We wandered through some of the shops, but they were quite busy and unpleasantly crowded. We actually had NOT been into the Toy Story section of the American Waterfront yet, so we went over there. It's set up like a midway, but all that's there is a photo spot, gift shop, and the huge queue for Toy Story Mania. You enter the interior queue through Woody's open mouth...I haven't decided if that's really fun or really disturbing...

The Toy Story line may have been the longest one in the park. That's one attraction that we never did, since we never were in the right place at the right time to get a Fastpass for it. And from what we understand it's the same attraction we have here so we didn't make an effort to get a Fastpass.

Tokyo DisneySea

We still had some more time to kill...I saw on the schedule that the show "A Table is Waiting" was starting in front of the SS Columbia. This is an outdoor show with a relatively small seating area, but they do it a whole bunch of times a day. You can get a decent view of it from outside the seating area. The dialog was in Japanese, and the songs were a mix of Japanese and English. We missed the beginning of it, but it was about food. It was very odd. Disney characters were celebrating different types of cuisine (e.g. Mexican, French, American, Indian), as dancers dressed as different foods came on stage. One of the weirder moments was during the celebration of American food (hosted by Pluto), when people dressed as a hamburger patty, two as slices of cheese, and a hamburger bun all piled on top of each other on a foam bun that had been placed on the stage. (I'd say it was goofy, but he hosted the Japanese food portion.)

Oh, there was a pie fight at the end. :-) Most of the pies were fake, but Mickey got whipped cream smeared on his nose and someone in the audience got a pie in the face - I'm still not sure if it was a real guest or a disguised cast member.

By then it was FINALLY 9:05 and we could use our Fastpass for Tower of Terror!!! The HTH - Hotel Hightower - seems much larger to me than those in California and Florida. This one doesn't have the Twilight Zone connection at all, and instead the story involves the owner of the hotel, Harrision Hightower III. He was a member of SEA (we saw portraits of him at Mystic Manor in Hong Kong), who brought home a cursed idol named Shiriki Utundu. (Which was not exactly lawfully acquired in the first place.) Hightower foolishly mocked the idol, and on New Year's Eve stepped into the elevator with it. When the elevator doors opened, all that was left inside were his hat and the idol. In the attraction we get to watch Hightower in those final moments. And there's the whole rise and fall of the elevators, too. (Unlike the Twilight Zone Tower of Terror versions, where I feel a little sorry for the passengers being in the wrong place at the wrong time, in this case I thought Harrison's end was entirely justified.)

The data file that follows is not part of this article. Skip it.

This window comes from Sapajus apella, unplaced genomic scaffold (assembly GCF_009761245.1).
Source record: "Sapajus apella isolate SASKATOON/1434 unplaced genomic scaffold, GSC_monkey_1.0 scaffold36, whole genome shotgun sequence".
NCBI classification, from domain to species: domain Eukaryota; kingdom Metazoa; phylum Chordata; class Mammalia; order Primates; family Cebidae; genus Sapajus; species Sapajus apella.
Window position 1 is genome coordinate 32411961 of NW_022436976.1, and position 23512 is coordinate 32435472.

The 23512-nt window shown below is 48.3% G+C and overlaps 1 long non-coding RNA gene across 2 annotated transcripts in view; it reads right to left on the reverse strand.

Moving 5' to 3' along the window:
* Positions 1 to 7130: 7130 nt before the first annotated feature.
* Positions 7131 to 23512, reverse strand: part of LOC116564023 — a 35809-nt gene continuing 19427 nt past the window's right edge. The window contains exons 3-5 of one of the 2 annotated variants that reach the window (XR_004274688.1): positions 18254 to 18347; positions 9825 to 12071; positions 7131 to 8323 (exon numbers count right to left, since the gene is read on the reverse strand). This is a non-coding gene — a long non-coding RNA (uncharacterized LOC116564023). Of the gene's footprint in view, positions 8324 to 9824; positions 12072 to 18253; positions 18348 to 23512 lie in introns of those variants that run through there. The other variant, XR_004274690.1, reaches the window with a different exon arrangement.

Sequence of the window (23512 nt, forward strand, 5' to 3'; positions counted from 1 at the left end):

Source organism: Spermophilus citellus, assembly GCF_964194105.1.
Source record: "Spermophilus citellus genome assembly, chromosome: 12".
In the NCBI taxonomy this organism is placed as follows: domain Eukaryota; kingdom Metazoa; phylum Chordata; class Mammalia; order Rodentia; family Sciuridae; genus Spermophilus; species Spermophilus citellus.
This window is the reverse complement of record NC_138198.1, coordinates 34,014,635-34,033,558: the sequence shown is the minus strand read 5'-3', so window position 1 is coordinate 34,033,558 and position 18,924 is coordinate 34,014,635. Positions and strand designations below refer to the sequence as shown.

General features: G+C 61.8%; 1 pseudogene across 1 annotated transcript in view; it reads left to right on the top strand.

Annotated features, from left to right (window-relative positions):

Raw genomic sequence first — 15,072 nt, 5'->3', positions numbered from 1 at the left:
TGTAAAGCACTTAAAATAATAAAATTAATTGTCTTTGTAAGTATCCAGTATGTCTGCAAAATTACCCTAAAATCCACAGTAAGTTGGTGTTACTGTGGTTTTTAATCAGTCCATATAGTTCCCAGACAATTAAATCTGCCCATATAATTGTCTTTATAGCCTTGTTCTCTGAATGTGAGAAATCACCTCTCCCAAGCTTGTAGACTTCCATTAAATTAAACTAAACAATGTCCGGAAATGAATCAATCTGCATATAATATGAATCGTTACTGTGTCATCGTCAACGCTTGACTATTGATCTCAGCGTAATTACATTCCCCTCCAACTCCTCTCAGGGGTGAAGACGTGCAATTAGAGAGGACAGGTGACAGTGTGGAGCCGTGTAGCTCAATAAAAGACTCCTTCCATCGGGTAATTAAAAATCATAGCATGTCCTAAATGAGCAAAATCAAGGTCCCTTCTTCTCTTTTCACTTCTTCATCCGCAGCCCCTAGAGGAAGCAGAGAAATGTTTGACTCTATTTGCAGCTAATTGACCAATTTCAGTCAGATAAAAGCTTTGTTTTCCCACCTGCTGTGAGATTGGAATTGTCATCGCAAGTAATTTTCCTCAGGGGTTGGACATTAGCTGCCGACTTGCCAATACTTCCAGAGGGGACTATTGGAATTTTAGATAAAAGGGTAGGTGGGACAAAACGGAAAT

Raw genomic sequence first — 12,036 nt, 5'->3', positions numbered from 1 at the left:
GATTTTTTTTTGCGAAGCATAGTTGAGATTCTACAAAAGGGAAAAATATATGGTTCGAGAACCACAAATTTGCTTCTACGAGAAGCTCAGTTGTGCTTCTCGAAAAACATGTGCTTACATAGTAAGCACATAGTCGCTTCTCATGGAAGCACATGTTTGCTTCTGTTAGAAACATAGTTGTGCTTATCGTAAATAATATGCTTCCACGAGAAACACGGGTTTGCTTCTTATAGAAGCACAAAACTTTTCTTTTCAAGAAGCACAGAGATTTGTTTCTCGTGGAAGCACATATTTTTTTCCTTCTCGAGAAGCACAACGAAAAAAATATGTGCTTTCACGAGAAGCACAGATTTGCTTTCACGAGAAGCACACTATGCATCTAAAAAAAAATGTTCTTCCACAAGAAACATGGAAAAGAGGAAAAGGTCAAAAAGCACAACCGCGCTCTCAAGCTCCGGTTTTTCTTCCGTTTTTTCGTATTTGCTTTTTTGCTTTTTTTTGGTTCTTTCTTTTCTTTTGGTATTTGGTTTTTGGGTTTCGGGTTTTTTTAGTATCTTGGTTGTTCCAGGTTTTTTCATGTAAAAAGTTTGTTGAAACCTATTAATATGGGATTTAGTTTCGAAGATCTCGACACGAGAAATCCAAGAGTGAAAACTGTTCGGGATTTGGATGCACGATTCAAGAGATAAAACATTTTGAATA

Lots of interesting details and things to see inside, since the hotel is where Hightower housed his collection. Really well-done - I think this is the best Tower of Terror I've seen. I wish we'd had a chance to do it again.

Tokyo DisneySea

It had been looonnnng day, and we were SO ready to go back to our hotel to get some sleep and get warm! I thought we might have a wait for the monorail, but I think because we didn't leave right after Fantasmic, we missed the big crowd. We just had a short wait until the next monorail arrived at the station, and we even had seats. Ours was the second stop so we were quickly back at our room.

Really a wonderful day, but we were very tired.

Coming Next: Park hopping: Tokyo Disneyland AND Tokyo DisneySea in one day!


June 28, 2014

Tokyo DisneySea - Part 4

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A Disney Fan's Adventure of a Lifetime